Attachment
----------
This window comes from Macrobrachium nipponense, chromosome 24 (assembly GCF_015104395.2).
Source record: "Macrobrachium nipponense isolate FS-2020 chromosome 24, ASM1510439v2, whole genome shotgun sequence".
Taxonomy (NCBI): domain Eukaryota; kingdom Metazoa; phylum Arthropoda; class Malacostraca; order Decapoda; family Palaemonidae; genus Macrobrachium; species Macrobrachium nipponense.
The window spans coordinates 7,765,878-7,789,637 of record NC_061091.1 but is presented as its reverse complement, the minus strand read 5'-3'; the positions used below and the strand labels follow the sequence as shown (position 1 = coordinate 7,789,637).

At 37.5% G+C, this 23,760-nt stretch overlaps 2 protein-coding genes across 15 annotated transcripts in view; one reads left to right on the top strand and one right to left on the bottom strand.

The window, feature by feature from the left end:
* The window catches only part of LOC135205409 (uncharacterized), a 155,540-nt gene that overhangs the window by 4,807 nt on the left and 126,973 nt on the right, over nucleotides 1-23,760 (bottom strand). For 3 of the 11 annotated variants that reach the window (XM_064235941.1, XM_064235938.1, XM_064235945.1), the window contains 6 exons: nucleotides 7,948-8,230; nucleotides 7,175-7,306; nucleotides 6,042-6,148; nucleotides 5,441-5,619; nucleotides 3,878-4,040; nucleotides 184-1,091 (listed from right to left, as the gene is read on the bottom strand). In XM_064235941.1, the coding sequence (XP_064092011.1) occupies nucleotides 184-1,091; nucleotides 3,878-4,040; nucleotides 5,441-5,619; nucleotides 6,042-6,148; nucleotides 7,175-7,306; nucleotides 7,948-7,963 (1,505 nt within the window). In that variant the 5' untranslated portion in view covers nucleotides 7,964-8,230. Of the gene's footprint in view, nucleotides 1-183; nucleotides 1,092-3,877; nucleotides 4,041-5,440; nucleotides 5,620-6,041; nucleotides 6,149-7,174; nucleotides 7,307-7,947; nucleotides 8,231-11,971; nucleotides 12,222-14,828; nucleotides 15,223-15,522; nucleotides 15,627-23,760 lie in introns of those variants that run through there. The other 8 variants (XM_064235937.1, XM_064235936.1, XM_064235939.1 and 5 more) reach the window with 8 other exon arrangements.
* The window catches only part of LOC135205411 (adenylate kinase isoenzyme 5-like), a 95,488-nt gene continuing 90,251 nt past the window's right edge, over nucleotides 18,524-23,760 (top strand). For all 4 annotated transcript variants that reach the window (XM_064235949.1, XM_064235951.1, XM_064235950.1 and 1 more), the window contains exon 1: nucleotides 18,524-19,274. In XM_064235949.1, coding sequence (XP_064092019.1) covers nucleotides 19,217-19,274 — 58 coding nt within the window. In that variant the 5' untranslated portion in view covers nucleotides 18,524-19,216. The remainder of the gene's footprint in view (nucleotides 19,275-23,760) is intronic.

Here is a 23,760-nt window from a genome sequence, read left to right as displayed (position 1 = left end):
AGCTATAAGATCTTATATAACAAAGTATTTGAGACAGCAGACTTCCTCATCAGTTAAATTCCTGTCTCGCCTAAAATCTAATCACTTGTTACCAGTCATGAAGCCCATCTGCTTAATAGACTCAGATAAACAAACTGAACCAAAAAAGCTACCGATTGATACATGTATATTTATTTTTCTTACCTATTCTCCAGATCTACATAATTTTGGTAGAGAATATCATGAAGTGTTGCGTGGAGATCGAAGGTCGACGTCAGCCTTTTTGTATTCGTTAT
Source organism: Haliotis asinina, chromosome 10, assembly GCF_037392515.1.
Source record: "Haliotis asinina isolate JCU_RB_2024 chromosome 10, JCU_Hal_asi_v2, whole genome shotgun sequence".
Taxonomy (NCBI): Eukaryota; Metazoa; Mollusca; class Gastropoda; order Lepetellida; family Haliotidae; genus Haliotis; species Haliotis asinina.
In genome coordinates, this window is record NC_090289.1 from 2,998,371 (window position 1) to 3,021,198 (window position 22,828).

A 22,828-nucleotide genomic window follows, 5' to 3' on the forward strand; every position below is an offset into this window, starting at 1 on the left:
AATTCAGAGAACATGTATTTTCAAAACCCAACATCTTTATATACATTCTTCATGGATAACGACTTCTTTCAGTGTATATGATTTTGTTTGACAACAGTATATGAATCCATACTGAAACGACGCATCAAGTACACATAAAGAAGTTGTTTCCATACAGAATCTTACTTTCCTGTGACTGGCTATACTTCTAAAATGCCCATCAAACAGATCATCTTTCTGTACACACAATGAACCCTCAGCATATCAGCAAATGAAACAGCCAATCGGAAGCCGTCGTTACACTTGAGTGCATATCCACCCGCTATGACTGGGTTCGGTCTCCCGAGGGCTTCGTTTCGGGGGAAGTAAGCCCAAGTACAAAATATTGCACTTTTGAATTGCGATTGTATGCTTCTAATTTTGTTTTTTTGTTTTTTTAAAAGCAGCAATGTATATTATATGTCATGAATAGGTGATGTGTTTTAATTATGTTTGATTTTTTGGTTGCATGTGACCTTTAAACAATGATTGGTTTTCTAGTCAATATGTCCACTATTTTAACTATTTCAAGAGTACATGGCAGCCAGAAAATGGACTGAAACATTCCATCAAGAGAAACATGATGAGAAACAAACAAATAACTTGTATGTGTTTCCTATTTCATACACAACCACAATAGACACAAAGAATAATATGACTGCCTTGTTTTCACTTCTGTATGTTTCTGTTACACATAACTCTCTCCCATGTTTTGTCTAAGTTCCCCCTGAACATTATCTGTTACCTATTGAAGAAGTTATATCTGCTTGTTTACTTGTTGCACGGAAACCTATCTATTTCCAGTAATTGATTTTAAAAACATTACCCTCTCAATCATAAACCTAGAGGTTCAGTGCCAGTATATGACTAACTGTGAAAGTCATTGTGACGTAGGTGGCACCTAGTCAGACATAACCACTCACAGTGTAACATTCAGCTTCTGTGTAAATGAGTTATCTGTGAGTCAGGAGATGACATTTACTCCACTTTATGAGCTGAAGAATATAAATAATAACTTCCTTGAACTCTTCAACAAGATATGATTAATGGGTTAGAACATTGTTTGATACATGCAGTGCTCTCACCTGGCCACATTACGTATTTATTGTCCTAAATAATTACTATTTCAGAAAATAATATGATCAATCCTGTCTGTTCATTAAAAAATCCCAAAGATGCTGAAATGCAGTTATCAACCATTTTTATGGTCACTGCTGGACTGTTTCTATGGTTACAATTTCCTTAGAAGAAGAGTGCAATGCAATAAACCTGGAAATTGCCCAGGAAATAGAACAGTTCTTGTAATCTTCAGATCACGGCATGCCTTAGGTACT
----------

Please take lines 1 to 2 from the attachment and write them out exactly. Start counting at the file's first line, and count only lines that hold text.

This window comes from Macrobrachium nipponense, chromosome 24 (assembly GCF_015104395.2).
Source record: "Macrobrachium nipponense isolate FS-2020 chromosome 24, ASM1510439v2, whole genome shotgun sequence".